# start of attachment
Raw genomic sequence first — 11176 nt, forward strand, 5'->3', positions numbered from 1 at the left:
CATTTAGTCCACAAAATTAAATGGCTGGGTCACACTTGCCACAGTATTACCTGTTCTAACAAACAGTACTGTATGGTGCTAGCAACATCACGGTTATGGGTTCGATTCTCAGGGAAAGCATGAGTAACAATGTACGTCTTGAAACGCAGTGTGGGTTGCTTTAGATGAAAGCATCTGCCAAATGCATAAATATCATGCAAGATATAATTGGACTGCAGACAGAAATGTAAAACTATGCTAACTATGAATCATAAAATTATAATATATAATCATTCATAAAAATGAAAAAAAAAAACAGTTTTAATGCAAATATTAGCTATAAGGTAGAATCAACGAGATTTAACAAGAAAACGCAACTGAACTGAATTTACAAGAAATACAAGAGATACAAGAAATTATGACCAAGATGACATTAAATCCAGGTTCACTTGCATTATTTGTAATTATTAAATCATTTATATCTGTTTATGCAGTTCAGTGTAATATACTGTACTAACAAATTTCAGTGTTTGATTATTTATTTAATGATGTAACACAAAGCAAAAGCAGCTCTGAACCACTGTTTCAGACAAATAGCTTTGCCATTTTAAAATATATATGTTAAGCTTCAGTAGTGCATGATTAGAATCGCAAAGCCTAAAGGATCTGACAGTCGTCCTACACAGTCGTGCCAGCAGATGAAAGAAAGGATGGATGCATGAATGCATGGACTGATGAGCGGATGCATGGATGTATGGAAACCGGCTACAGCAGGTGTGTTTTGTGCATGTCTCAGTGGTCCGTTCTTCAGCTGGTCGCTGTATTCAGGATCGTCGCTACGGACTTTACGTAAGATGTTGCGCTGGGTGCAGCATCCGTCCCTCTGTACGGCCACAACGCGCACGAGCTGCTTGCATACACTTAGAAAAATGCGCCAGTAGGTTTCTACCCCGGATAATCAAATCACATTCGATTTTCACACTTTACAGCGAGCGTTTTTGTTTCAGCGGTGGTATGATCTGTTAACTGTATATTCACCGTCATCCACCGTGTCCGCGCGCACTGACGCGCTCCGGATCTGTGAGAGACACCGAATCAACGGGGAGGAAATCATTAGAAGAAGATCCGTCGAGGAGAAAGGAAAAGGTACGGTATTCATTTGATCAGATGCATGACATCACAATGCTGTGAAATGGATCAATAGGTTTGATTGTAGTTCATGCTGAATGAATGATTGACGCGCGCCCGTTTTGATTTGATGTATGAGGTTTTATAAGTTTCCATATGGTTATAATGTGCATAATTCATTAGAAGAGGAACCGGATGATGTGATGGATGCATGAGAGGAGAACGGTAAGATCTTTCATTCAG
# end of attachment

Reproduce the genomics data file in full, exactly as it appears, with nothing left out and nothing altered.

Raw genomic sequence first — 11176 nt, forward strand, 5'->3', positions numbered from 1 at the left:
CATTTAGTCCACAAAATTAAATGGCTGGGTCACACTTGCCACAGTATTACCTGTTCTAACAAACAGTACTGTATGGTGCTAGCAACATCACGGTTATGGGTTCGATTCTCAGGGAAAGCATGAGTAACAATGTACGTCTTGAAACGCAGTGTGGGTTGCTTTAGATGAAAGCATCTGCCAAATGCATAAATATCATGCAAGATATAATTGGACTGCAGACAGAAATGTAAAACTATGCTAACTATGAATCATAAAATTATAATATATAATCATTCATAAAAATGAAAAAAAAAAACAGTTTTAATGCAAATATTAGCTATAAGGTAGAATCAACGAGATTTAACAAGAAAACGCAACTGAACTGAATTTACAAGAAATACAAGAGATACAAGAAATTATGACCAAGATGACATTAAATCCAGGTTCACTTGCATTATTTGTAATTATTAAATCATTTATATCTGTTTATGCAGTTCAGTGTAATATACTGTACTAACAAATTTCAGTGTTTGATTATTTATTTAATGATGTAACACAAAGCAAAAGCAGCTCTGAACCACTGTTTCAGACAAATAGCTTTGCCATTTTAAAATATATATGTTAAGCTTCAGTAGTGCATGATTAGAATCGCAAAGCCTAAAGGATCTGACAGTCGTCCTACACAGTCGTGCCAGCAGATGAAAGAAAGGATGGATGCATGAATGCATGGACTGATGAGCGGATGCATGGATGTATGGAAACCGGCTACAGCAGGTGTGTTTTGTGCATGTCTCAGTGGTCCGTTCTTCAGCTGGTCGCTGTATTCAGGATCGTCGCTACGGACTTTACGTAAGATGTTGCGCTGGGTGCAGCATCCGTCCCTCTGTACGGCCACAACGCGCACGAGCTGCTTGCATACACTTAGAAAAATGCGCCAGTAGGTTTCTACCCCGGATAATCAAATCACATTCGATTTTCACACTTTACAGCGAGCGTTTTTGTTTCAGCGGTGGTATGATCTGTTAACTGTATATTCACCGTCATCCACCGTGTCCGCGCGCACTGACGCGCTCCGGATCTGTGAGAGACACCGAATCAACGGGGAGGAAATCATTAGAAGAAGATCCGTCGAGGAGAAAGGAAAAGGTACGGTATTCATTTGATCAGATGCATGACATCACAATGCTGTGAAATGGATCAATAGGTTTGATTGTAGTTCATGCTGAATGAATGATTGACGCGCGCCCGTTTTGATTTGATGTATGAGGTTTTATAAGTTTCCATATGGTTATAATGTGCATAATTCATTAGAAGAGGAACCGGATGATGTGATGGATGCATGAGAGGAGAACGGTAAGATCTTTCATTCAG